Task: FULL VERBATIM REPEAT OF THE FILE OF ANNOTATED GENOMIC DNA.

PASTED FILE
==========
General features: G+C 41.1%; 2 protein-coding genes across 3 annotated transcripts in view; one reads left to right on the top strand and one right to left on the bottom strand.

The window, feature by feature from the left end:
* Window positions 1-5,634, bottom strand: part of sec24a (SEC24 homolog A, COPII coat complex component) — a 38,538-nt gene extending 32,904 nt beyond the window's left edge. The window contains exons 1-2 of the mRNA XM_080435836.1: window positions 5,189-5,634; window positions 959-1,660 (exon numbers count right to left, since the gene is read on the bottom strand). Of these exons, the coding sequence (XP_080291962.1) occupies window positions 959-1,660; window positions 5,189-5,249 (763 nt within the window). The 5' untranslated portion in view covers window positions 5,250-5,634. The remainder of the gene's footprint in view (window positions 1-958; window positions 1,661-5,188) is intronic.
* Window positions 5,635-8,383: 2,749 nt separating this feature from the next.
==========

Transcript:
General features: G+C 41.1%; 2 protein-coding genes across 3 annotated transcripts in view; one reads left to right on the top strand and one right to left on the bottom strand.

The window, feature by feature from the left end:
* Window positions 1-5,634, bottom strand: part of sec24a (SEC24 homolog A, COPII coat complex component) — a 38,538-nt gene extending 32,904 nt beyond the window's left edge. The window contains exons 1-2 of the mRNA XM_080435836.1: window positions 5,189-5,634; window positions 959-1,660 (exon numbers count right to left, since the gene is read on the bottom strand). Of these exons, the coding sequence (XP_080291962.1) occupies window positions 959-1,660; window positions 5,189-5,249 (763 nt within the window). The 5' untranslated portion in view covers window positions 5,250-5,634. The remainder of the gene's footprint in view (window positions 1-958; window positions 1,661-5,188) is intronic.
* Window positions 5,635-8,383: 2,749 nt separating this feature from the next.